President's Column: Appreciating Inquiry

Dec 03, 2018

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Remember your first day on the unit? How long did it take you to figure out whom to go to with questions?

My first job in nursing was at a large university hospital on a 40-plus-bed telemetry unit. Although it was over 35 years ago, I still remember Margo. It only took me about three shifts, and I knew that I could count on Margo for the answer. She had clinical expertise combined with institutional knowledge and situational common sense. She was an expert. I hoped to emulate Margo as I grew in my career.

I have always admired and respected my colleagues with THE answers … the experts.

It is natural to look up to those who have answers and solutions to our challenges. It is important to have experts in the field. But all too often having the answers can lead people to believe that questioning is the opposite, something bad. That someone who asks questions lacks ability or is perceived as weak or challenging tradition. Yet the simple definition of a question — “a sentence worded or expressed so as to elicit information” — does not indicate inability, weakness or disrespect.

Questions have benefits.
The benefits of asking questions are understood by educators and teachers. They understand that questions express interest, keep people engaged, improve understanding of strengths and gaps, enhance recall and build a foundation for new knowledge.

Questions lead to innovation.
Innovation is born from questions. Google’s CEO Eric Schmidt states, “We run this company on questions, not answers.” He believes that if his co-workers keep asking questions, they can keep finding better answers for their organization.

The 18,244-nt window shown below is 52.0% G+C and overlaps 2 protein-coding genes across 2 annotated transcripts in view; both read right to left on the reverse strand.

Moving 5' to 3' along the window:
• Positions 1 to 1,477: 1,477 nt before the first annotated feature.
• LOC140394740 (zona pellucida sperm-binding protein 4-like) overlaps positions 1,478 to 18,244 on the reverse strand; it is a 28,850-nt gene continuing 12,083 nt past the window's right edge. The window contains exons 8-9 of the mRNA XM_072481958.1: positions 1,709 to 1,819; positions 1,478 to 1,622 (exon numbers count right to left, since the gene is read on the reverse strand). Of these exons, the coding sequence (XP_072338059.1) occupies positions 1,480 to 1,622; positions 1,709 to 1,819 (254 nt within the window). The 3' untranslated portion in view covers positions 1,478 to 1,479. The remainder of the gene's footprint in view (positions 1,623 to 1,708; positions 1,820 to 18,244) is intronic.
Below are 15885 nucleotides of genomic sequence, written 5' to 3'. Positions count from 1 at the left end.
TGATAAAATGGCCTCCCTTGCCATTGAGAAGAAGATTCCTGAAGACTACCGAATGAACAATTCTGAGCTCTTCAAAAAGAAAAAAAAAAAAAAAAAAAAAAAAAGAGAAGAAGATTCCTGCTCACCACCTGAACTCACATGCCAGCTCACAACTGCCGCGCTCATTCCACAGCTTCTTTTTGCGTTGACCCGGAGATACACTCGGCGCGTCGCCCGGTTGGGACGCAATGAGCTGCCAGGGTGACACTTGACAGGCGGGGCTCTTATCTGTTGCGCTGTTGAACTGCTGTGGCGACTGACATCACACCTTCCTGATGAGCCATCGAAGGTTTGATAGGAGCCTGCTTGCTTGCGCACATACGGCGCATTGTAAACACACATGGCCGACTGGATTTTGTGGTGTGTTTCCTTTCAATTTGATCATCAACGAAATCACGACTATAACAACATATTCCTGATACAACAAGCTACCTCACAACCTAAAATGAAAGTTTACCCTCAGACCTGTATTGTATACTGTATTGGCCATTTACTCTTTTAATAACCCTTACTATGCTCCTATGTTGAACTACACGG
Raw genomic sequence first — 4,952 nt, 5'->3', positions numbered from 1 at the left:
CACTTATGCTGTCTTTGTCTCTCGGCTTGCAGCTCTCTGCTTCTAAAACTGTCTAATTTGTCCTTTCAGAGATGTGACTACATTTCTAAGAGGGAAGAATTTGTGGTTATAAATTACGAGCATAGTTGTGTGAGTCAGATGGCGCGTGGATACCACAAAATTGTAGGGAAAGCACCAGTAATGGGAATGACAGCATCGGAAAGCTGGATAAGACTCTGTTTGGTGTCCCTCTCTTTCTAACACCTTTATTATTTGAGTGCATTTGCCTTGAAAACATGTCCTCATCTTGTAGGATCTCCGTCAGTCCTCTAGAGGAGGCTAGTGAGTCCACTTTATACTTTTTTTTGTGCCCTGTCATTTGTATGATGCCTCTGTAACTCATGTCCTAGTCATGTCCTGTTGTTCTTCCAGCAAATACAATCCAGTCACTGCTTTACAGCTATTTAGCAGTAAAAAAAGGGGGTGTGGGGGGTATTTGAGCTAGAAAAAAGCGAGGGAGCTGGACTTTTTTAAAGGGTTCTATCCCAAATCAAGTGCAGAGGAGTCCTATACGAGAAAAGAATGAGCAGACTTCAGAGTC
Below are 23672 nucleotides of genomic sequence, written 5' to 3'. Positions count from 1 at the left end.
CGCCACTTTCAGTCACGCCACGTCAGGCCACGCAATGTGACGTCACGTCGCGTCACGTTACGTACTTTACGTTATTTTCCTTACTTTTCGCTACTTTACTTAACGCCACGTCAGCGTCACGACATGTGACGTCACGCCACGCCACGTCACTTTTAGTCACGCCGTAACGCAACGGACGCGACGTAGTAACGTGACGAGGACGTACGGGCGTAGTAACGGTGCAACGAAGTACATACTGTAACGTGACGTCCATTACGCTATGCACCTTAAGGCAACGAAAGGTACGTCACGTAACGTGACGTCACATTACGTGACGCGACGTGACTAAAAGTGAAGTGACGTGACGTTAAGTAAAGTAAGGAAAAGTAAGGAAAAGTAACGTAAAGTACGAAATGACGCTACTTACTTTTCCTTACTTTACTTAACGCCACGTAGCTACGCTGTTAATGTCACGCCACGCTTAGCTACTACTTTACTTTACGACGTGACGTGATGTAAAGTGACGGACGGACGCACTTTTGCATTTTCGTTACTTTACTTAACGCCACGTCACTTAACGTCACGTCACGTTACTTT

Questions have power.
They are not neutral.

The work in the leadership process known as appreciative inquiry helps us understand the power in how we ask questions. Appreciative inquiry teaches us that how we ask the question formulates whether the answer will produce a positive or a negative result. Systems develop in the direction the question is asked. Think about the following scenarios and how to ask questions to give your voice strength.

When we advocate for our patients and safe care, our question may be: “Will this harm the patient?”

Let’s alter the question to give our voice strength for positive change: “What is the optimal outcome we are seeking? Will this intervention/treatment help us achieve that outcome?”

So when there are changes in our responsibilities or processes, the question we want to ask might be: “You want us to do what?” But our inquiry voice for positive change may be: “Is this the best solution that also aligns with our mission and values?”

The voice of experts has strength. But equally as powerful and impactful is using our voice to question. What’s a question you’ve been dying to ask? Let me know at